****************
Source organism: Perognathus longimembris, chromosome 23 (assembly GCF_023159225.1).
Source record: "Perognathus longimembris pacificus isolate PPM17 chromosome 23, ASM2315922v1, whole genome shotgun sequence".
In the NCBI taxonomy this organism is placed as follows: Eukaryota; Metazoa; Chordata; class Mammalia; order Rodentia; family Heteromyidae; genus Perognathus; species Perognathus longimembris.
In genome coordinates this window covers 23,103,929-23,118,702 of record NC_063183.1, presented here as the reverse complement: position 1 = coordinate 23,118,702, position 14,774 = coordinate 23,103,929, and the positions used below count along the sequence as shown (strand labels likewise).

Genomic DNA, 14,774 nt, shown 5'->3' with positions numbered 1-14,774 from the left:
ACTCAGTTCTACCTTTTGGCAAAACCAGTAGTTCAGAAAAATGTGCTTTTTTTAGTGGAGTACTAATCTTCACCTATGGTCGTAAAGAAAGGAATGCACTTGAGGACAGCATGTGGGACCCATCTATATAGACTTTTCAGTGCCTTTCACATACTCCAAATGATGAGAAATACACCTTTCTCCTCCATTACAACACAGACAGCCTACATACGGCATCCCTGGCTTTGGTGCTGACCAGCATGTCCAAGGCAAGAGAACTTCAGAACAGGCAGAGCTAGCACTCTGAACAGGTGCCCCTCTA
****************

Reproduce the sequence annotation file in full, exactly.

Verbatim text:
Source organism: Perognathus longimembris, chromosome 23 (assembly GCF_023159225.1).
Source record: "Perognathus longimembris pacificus isolate PPM17 chromosome 23, ASM2315922v1, whole genome shotgun sequence".
In the NCBI taxonomy this organism is placed as follows: Eukaryota; Metazoa; Chordata; class Mammalia; order Rodentia; family Heteromyidae; genus Perognathus; species Perognathus longimembris.
In genome coordinates this window covers 23,103,929-23,118,702 of record NC_063183.1, presented here as the reverse complement: position 1 = coordinate 23,118,702, position 14,774 = coordinate 23,103,929, and the positions used below count along the sequence as shown (strand labels likewise).

Genomic DNA, 14,774 nt, shown 5'->3' with positions numbered 1-14,774 from the left:
ACTCAGTTCTACCTTTTGGCAAAACCAGTAGTTCAGAAAAATGTGCTTTTTTTAGTGGAGTACTAATCTTCACCTATGGTCGTAAAGAAAGGAATGCACTTGAGGACAGCATGTGGGACCCATCTATATAGACTTTTCAGTGCCTTTCACATACTCCAAATGATGAGAAATACACCTTTCTCCTCCATTACAACACAGACAGCCTACATACGGCATCCCTGGCTTTGGTGCTGACCAGCATGTCCAAGGCAAGAGAACTTCAGAACAGGCAGAGCTAGCACTCTGAACAGGTGCCCCTCTA